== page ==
“Very little survives nighttime temperatures of 23 degrees or higher,” says Timothy Porch, a plant research geneticist with the U.S. Department of Agriculture who has worked on developing heat-tolerant beans in Puerto Rico. “Having varieties that produce at 23- or 24-degree field-condition nighttime temperatures is significant.”

Paul Gepts, the leader of the University of California, Davis’s bean breeding program, says the finding is very encouraging. “People have been interested in heat tolerance for a long time, and what you see here is the cumulative progress of many years of work involving genetics, plant breeding, plant physiology, even plant morphology and geographic information systems,” he says.

Moving forward

Unlike some other crops, such as corn and soybeans, there is little research on genetic engineering in beans. Beans have high variability to start with, so large seed banks and databases of genes—such as one that Gepts’ lab is developing and one that Porch’s group is creating in collaboration with Beebe’s—allow researchers find and develop traits through conventional breeding.

Similarly, most other researchers who have worked on heat tolerance in crops have focused on breeding (and the same is true for drought tolerance). Cotton, chickpeas, rice and wheat, as well as corn, have all been tested for their reactions to heat, and some groups have bred more heat-tolerant varieties or are in the process of breeding them. There are a few genetic engineering projects, however. One research team has identified a gene in rice and grapes that helps them withstand heat and is working to incorporate it into wheat, and another group extracted an E. coli gene that allows tobacco plants to cope with heat stress.

Gepts says agricultural researchers have to decide, in the face of climate change, whether to improve on existing crops that farmers are comfortable with in a given region or ask them to switch to planting an entirely new food that would survive increased heat and irregular rainfall. Beebe’s work, Gepts notes, “says we can keep working on these crops and still provide sufficient yield to feed the people.”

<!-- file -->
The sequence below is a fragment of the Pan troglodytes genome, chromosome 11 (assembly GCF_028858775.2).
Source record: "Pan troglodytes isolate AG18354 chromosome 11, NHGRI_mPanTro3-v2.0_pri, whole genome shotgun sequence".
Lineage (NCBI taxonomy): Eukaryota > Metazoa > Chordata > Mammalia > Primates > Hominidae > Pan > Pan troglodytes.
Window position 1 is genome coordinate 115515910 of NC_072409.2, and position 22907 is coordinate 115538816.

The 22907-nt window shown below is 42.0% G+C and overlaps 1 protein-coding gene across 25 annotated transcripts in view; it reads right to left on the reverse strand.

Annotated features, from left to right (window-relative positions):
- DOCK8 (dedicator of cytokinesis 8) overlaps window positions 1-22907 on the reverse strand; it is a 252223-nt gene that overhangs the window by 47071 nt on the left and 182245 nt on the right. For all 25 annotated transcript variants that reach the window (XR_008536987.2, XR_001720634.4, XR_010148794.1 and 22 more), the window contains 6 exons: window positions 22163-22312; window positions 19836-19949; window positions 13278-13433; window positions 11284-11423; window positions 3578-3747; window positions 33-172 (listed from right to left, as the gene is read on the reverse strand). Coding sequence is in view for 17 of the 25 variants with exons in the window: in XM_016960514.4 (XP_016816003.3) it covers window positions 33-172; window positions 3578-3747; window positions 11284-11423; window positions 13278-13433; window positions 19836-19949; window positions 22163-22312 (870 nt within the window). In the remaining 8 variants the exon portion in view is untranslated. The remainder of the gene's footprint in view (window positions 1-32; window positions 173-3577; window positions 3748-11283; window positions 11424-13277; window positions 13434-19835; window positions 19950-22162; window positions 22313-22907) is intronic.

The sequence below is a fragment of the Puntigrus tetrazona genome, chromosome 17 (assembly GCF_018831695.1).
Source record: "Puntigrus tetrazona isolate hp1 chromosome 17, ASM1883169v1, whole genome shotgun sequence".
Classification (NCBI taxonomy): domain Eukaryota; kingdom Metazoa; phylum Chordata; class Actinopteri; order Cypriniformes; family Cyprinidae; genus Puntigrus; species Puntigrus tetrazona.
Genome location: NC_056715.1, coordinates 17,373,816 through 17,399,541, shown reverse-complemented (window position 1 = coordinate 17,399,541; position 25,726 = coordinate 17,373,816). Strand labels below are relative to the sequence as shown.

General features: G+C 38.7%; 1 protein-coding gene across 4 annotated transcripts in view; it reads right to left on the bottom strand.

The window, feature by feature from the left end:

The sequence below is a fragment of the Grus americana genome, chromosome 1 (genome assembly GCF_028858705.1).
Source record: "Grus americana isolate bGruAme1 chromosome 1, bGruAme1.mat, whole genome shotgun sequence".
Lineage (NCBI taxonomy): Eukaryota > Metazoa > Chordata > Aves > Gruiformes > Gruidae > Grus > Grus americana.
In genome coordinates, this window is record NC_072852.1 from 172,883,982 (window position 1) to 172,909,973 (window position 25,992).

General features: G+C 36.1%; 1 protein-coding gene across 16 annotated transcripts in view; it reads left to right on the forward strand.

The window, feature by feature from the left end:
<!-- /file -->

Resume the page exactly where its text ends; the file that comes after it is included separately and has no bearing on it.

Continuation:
The next step is to breed the heat-tolerant beans to fit different areas—different sizes, colors and textures are preferred in different places, and any location’s farmers will have different requirements—and to incorporate additional beneficial traits, like disease resistance or extra nutritional value, that researchers have been able to incorporate into other beans.

Although the task sounds complex, Beebe has high hopes. It is encouraging, he says, that many of the bean plants his group tested had acquired heat tolerance without help from researchers. This is a good sign that the same characteristic can be passed on to new plants; the set of traits might be complex genetically, but they have been passed along successfully already in plants that were being selected for other characteristics.

“As breeders we need to be thinking ten, twenty years ahead at least, to what’s coming,” Porch says. Future varieties of bean will have to contend with even higher temperatures, new levels of drought, changing insect pressure and different diseases. “The breeding work never ends, because the environment is continuously changing,” he says. Yet with large seed banks, broad collaboration and mounting understanding of individual crops’ genetics, researchers are getting a head start.

*Editor's Note (3/26/2015): This sentence was added after posting.